Superior Court Judge Dawne G. Westbrook long has been among those mentioned as a likely candidate for elevation to a higher court. On Thursday, Gov. Ned Lamont moved her from the ranks of the mentioned to the nominated.
Westbrook, 53, of Glastonbury was nominated as a judge of the Appellate Court, the second-highest court in Connecticut. If confirmed by the General Assembly, she would succeed Eliot D. Prescott, who took senior status this week.
A trial judge since 2009, Westbrook currently is the chief administrative judge for juvenile matters. She is a graduate of a historically Black university, Fisk University, and the Vanderbilt University School of Law.
“Judge Westbrook has served the Connecticut Superior Court with distinction for more than a decade and has taken a hands-on role with overseeing the administration of thousands of cases involving children under 18 years old,” Lamont said in his announcement.
Westbrook’s nomination comes after the governor’s choice of Nora R. Dannehy, a former federal prosecutor, for the Supreme Court prompted some advocates and lawmakers to urge Lamont to consider a woman of color with a background in public interest law for future openings.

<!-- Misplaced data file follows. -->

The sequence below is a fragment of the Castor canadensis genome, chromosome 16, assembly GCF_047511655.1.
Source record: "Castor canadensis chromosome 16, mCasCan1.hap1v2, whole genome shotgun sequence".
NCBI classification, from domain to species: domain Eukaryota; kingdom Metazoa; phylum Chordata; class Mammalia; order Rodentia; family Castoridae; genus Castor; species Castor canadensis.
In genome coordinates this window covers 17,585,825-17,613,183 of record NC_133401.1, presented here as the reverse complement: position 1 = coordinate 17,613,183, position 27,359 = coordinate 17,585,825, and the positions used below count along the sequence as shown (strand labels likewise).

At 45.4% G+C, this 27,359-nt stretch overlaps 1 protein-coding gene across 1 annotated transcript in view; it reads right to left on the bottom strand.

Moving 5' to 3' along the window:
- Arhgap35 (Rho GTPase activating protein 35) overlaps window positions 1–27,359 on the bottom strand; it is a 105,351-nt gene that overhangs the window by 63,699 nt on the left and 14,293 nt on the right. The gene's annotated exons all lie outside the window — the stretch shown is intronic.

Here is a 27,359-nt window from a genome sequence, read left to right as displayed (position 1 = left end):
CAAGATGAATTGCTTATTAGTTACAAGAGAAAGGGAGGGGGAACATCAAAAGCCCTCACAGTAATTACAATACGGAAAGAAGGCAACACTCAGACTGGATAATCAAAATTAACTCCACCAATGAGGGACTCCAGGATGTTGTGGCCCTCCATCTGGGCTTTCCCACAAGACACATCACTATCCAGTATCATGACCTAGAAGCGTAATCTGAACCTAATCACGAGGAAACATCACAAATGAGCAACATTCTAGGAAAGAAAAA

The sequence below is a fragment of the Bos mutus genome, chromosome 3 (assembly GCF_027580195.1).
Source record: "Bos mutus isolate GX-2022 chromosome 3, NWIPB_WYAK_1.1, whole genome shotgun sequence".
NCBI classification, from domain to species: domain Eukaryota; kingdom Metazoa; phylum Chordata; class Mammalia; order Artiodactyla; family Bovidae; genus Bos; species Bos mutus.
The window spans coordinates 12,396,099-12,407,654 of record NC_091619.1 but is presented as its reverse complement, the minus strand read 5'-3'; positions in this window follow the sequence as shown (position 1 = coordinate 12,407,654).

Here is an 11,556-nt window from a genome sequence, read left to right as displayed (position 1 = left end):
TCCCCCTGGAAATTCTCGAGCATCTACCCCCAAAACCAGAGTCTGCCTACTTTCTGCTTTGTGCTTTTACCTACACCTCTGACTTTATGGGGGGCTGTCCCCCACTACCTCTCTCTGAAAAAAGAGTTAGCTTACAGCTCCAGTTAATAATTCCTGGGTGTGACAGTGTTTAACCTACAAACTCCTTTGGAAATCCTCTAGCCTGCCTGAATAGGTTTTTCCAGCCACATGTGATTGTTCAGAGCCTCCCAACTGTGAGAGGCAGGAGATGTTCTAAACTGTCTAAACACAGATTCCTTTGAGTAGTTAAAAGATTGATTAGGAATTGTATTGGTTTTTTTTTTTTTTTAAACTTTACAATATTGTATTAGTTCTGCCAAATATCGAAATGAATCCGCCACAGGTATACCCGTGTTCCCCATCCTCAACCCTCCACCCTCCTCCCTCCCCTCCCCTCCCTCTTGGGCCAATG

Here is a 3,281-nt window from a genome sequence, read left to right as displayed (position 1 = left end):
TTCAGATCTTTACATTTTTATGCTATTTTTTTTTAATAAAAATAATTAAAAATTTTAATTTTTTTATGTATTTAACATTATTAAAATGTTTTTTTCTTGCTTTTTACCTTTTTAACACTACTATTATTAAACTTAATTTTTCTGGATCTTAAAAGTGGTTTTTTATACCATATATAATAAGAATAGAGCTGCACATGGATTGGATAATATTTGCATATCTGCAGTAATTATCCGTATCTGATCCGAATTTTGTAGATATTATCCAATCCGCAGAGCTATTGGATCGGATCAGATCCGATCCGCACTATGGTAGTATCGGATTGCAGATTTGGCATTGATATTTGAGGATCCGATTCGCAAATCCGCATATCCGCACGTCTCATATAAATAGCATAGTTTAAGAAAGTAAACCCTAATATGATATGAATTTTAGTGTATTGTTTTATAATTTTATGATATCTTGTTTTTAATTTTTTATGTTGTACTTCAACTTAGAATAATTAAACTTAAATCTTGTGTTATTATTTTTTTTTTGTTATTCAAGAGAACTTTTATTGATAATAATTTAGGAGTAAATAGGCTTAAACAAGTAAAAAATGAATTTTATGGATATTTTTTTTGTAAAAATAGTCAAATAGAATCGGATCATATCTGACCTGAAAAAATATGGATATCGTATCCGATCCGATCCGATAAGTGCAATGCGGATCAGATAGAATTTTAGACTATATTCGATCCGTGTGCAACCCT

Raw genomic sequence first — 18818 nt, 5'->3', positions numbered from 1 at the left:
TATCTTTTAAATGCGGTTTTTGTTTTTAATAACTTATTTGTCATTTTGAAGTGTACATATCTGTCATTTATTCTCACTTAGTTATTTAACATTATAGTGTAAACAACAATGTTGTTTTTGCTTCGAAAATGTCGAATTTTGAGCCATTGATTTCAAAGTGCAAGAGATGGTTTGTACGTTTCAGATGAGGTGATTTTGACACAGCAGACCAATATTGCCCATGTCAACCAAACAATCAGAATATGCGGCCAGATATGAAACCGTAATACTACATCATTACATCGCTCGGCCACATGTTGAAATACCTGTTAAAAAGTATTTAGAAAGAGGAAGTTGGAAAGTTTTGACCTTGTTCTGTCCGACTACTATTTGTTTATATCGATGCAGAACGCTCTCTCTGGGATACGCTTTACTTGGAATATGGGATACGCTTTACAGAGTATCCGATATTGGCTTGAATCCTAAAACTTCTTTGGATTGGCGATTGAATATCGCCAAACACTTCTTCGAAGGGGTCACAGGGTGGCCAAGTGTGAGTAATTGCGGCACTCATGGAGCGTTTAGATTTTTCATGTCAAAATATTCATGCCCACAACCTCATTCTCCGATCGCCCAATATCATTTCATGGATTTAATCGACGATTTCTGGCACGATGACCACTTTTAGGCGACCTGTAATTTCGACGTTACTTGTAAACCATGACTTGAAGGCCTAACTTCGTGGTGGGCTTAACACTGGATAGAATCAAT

Westbrook had been an assistant counsel to the Commission on Human Rights and Opportunities, a legal redress counsel for the NAACP and a board member of the Connecticut Women’s Education and Legal Fund.
“We were talking to a fair number of judges, “ Lamont said. “I got to know Dawne, thought very highly of her, liked her experience. And so it was always in the back of my mind when it came to the next opening.”
Prescott notified the governor a month ago of his intention to take senior status in October, giving Lamont an opportunity for another nomination. The Connecticut Mirror reported last month she was on Lamont’s short list.
The Democratic co-chairs of the Judiciary Committee, Sen. Gary Winfield of New Haven and Rep. Steve Stafstrom of Bridgeport, said they welcomed her nomination.
With the General Assembly out of session, only a vote of the Judiciary Committee is necessary for her to take a seat on the Appellate Court. She then will face confirmation for a full eight-year term when the legislature returns in 2024.